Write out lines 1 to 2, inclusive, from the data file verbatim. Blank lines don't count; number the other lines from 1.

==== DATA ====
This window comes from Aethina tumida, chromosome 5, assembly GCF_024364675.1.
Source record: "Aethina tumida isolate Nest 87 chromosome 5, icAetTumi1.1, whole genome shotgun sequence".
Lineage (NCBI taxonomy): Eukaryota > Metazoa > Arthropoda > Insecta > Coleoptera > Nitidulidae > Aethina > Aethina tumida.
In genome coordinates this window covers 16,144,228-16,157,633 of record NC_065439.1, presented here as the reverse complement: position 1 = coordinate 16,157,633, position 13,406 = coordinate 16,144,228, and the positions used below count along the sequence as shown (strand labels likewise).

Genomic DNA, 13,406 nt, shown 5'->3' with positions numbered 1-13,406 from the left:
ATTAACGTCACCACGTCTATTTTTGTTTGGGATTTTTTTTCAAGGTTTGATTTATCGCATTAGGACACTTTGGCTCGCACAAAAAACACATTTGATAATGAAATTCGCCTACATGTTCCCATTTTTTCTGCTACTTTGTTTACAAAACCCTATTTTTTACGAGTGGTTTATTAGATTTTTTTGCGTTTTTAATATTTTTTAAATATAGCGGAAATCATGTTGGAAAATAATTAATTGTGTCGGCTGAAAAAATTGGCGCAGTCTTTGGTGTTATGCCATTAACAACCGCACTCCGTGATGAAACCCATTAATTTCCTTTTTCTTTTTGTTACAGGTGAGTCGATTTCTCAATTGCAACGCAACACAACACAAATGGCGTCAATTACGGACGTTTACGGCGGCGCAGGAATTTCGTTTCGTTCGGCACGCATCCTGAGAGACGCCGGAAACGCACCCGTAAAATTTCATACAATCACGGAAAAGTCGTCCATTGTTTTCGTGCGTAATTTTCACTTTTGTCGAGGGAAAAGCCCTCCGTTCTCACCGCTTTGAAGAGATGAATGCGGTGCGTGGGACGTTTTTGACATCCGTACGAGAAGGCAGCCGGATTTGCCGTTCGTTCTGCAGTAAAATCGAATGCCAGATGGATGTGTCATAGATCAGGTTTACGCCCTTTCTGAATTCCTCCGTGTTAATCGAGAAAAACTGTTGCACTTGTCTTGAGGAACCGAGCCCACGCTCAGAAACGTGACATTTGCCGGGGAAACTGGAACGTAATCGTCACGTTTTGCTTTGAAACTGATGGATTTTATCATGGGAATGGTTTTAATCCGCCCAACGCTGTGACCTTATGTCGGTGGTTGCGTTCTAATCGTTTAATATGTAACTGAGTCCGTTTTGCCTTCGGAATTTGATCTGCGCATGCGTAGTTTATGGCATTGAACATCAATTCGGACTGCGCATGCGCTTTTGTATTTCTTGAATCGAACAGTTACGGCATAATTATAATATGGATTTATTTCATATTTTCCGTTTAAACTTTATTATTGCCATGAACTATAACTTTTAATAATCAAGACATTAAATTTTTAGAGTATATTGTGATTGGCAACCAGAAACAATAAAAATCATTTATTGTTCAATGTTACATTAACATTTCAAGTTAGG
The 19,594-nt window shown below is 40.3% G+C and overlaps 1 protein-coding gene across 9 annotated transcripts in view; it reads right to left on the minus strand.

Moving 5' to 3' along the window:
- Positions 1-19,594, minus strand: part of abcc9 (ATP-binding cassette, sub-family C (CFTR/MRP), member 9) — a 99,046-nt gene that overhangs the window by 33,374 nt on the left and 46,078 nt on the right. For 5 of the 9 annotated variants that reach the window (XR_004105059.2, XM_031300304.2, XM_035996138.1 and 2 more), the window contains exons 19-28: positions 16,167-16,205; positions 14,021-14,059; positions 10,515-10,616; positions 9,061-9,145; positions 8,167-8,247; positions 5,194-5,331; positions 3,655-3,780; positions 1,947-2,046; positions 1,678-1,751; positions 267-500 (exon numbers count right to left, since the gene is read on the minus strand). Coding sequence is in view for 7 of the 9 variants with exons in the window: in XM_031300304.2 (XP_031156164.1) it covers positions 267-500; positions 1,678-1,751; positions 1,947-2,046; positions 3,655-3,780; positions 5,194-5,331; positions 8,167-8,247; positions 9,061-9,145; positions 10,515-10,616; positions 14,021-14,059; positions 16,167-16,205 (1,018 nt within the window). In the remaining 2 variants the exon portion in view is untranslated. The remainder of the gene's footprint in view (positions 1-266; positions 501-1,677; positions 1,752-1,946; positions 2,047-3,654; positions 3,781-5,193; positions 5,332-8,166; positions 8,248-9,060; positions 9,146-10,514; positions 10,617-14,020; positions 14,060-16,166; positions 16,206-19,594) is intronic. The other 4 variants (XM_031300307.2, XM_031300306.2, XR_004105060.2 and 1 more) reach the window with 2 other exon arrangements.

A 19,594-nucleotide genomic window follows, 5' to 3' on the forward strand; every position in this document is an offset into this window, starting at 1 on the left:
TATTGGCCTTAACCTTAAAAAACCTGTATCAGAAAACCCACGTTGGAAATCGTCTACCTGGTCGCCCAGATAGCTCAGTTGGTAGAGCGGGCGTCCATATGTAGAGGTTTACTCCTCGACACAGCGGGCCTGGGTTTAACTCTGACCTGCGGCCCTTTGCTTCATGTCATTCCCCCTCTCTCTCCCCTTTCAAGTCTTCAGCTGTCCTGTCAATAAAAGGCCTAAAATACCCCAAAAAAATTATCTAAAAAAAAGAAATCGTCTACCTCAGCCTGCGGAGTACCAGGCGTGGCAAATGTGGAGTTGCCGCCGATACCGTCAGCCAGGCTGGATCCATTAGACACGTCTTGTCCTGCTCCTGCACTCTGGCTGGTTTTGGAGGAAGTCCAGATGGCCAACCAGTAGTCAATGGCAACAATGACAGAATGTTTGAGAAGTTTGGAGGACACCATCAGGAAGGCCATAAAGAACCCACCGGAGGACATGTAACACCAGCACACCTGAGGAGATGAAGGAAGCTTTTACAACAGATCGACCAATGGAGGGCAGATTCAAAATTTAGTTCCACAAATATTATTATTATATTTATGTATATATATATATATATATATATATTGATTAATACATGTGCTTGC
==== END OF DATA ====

This window comes from Aethina tumida, chromosome 5, assembly GCF_024364675.1.
Source record: "Aethina tumida isolate Nest 87 chromosome 5, icAetTumi1.1, whole genome shotgun sequence".